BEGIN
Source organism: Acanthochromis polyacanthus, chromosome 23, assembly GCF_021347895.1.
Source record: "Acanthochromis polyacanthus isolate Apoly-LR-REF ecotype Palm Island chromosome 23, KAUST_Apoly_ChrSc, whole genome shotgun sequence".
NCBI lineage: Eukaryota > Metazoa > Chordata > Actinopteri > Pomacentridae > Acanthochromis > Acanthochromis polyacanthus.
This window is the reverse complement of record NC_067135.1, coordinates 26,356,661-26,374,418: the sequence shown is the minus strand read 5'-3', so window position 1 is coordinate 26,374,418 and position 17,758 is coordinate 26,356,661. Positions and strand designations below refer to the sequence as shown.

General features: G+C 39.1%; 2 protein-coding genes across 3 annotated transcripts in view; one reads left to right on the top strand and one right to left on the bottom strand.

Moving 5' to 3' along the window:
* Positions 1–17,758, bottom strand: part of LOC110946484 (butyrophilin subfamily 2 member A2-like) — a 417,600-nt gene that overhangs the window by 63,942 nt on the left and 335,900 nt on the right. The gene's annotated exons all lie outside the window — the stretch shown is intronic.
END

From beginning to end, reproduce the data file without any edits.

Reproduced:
Source organism: Acanthochromis polyacanthus, chromosome 23, assembly GCF_021347895.1.
Source record: "Acanthochromis polyacanthus isolate Apoly-LR-REF ecotype Palm Island chromosome 23, KAUST_Apoly_ChrSc, whole genome shotgun sequence".
NCBI lineage: Eukaryota > Metazoa > Chordata > Actinopteri > Pomacentridae > Acanthochromis > Acanthochromis polyacanthus.
This window is the reverse complement of record NC_067135.1, coordinates 26,356,661-26,374,418: the sequence shown is the minus strand read 5'-3', so window position 1 is coordinate 26,374,418 and position 17,758 is coordinate 26,356,661. Positions and strand designations below refer to the sequence as shown.

General features: G+C 39.1%; 2 protein-coding genes across 3 annotated transcripts in view; one reads left to right on the top strand and one right to left on the bottom strand.

Moving 5' to 3' along the window:
* Positions 1–17,758, bottom strand: part of LOC110946484 (butyrophilin subfamily 2 member A2-like) — a 417,600-nt gene that overhangs the window by 63,942 nt on the left and 335,900 nt on the right. The gene's annotated exons all lie outside the window — the stretch shown is intronic.